Friday, 20 July 2007

Oolon Strikes Back

I enjoy the odd debate with Paul. He is much more pleasant than David Anderson.

Paul thinks the ID argument has some merit but doesn't want it taught as science in schools.

Paul recently posted regarding a part of the Dawkins book "The God Delusion" here is my assessment and reply to his arguments;

Paul said;
"The heart of Dawkins argument is in effect that God is very improbable. The greater the improbability of any occurrence, the more improbable a putative designer must be - and if such a designer is improbable, then he/she/it probably doesn't exist -
However statistically improbable the entity you seek to explain by invoking a designer, the designer himself [sic] has got to be at least as improbable. (TGD, paperback edition, p.138)
Dawkins describes this "counter-argument" - which he describes as "the statistical demonstration that God almost certainly doesn't exist" (p.137) - as "the Ultimate Boeing 747 gambit," after Fred Hoyle's likening of the appearance of life to being a whirlwind in a junkyard spinning up an airliner.

Actually, I don't think it's a statistical demonstration of anything, other than the fact that Dawkins can't string together either any coherent mathematics or any coherent philosophy. What I find really mindblowing is that Dawkins thinks that here he has found the great decisive argument that will basically wrap it up for God in one fell swoop. Honestly, if it were that good, does he not think that some of the really great atheist minds of the past might have got there before him?"
The "counter argument" relates to the common creationist assertion that evolution is false based upon probability. He is simply pointing out that if religious folks object to evolution producing life as we see it on the basis of probability, then claiming such life was instead created by a god leaves us all with the unanswered problem of where the god chappie came from in the first place. Whether you claim god is immortal or not you are left with a question that is at least slightly bigger than where did the universe come from i.e. where did this being which created it all come from? A simple argument to understand really, that is, if you read what he actually wrote.

Whilst Dawkins does not claim any knowledge of where everything came from in the first place he is simply pointing out that the Theory of Evolution does at least give an explanation for complexity arising from simplicity, and so is surely a step towards explaining something rather than a large leap away from such an explanation. He is left with not knowing how the "relatively simple" early universe appeared, religion is left with not knowing how something capable of creating such "complex" beings as us, and therefore presumably more complex still, came from.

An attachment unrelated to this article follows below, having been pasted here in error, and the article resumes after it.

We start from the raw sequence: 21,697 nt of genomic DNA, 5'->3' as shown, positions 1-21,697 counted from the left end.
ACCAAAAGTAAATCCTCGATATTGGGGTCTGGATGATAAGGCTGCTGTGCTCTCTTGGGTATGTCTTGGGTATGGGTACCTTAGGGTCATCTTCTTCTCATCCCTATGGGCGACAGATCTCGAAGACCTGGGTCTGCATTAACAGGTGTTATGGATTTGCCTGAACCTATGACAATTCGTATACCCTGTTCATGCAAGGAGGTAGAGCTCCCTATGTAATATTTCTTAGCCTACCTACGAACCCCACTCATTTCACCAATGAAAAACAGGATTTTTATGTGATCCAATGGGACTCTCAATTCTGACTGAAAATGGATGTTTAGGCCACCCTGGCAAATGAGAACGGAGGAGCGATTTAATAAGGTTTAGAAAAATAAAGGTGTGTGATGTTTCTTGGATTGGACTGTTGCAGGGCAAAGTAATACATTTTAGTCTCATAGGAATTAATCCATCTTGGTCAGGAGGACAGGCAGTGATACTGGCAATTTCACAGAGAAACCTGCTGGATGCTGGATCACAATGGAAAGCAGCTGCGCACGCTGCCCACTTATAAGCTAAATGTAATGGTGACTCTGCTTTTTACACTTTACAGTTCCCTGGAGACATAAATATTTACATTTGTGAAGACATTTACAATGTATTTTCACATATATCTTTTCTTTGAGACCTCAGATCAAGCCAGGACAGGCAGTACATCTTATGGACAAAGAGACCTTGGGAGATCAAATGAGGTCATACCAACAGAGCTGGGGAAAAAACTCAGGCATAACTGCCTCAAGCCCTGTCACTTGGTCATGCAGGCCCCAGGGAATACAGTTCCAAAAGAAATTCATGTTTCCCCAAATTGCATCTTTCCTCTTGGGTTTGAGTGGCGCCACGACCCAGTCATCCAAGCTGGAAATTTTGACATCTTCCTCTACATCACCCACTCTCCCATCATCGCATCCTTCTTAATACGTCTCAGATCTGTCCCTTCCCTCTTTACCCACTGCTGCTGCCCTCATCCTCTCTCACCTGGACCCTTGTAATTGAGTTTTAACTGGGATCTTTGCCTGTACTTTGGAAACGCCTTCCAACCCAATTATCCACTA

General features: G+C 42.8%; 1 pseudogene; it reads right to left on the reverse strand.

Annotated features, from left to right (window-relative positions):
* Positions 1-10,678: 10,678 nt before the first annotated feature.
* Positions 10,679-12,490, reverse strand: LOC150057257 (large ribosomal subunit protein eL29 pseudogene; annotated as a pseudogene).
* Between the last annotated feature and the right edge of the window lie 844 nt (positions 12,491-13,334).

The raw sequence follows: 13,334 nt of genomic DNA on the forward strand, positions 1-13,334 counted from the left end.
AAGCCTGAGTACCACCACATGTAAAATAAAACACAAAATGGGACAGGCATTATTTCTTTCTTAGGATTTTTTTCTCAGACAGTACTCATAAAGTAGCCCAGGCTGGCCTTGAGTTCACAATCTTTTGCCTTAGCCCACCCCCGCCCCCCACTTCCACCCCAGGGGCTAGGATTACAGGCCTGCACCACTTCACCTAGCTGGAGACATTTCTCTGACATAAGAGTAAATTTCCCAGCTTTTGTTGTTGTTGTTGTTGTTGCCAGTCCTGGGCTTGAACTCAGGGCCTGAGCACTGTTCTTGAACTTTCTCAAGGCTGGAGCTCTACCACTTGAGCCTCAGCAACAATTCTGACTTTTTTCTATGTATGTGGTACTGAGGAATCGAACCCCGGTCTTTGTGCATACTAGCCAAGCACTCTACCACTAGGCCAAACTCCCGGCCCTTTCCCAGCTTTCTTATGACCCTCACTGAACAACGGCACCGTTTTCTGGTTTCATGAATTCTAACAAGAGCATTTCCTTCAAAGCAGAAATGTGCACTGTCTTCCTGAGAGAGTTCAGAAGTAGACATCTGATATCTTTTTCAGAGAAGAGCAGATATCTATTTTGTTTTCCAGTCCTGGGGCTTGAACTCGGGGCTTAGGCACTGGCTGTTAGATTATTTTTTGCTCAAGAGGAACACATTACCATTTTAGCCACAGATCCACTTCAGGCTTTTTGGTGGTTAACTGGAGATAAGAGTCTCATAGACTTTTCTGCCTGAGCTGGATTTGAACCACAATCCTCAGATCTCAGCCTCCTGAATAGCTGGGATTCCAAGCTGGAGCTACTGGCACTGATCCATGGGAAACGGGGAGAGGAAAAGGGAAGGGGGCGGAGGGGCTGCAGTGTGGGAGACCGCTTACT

Like Dawkins I don't measure the merit of an argument by whether or not it has been thought of before. I do so by simply considering the arguments merits in a rational fashion. Clearly your religious mode of thought will in fact lead you to reject meritorious arguments simply because they are new. This is not rational.

You next discuss some of the claim made by the main ID proponents and you seem unhappy that in his argument Dawkins doesn't refute them.

Paul, I think you have given your hand away here. Dawkins is talking about arguments for the existence of god. ID is not supposed to be anything to do with such matters (so claim Behe et al).

Perhaps you would say that you don't agree with them on this. Your own argument certainly seems to imply that you see ID as proof of god existing, otherwise why would you complain that Dawkins hasn't addressed their claims in a chapter on the existence of god?

You ask for more careful framing than Dawkins' simple assertion that God must be harder to create than what god in turn creates, and yet your own argument is simply that god did it and evidence is not relevant. Double standards? Or a mental blind spot? Perhaps you think that god evolved? This argument would mean that your area of uncertainty can be made as simple as Dawkins area of uncertainty. But then again, your hypothesis still invokes a whole extras step involving a supernatural being and simply going straight for the Theory of Evolution is simpler overall.

Next you speculate about the fact that Dawkins numbers may have changed - if this is true then it is an occupational hazard of someone who goes with the best evidence available and refines their argument or indeed completely changes their mind in view of this evidence. This is again something foreign to religious thought - after all you are certain that you are 100% correct. Dawkins has never claimed such a level of certainty about anything.

Next we get more of your convenient double standards;
"The fact that the complexity that we observe in the universe is contingent does not mean that the complexity of a cause for the universe would also have to be contingent."
Why not?

"This is why Dawkins' argument doesn't stand up."


You haven't told us why.

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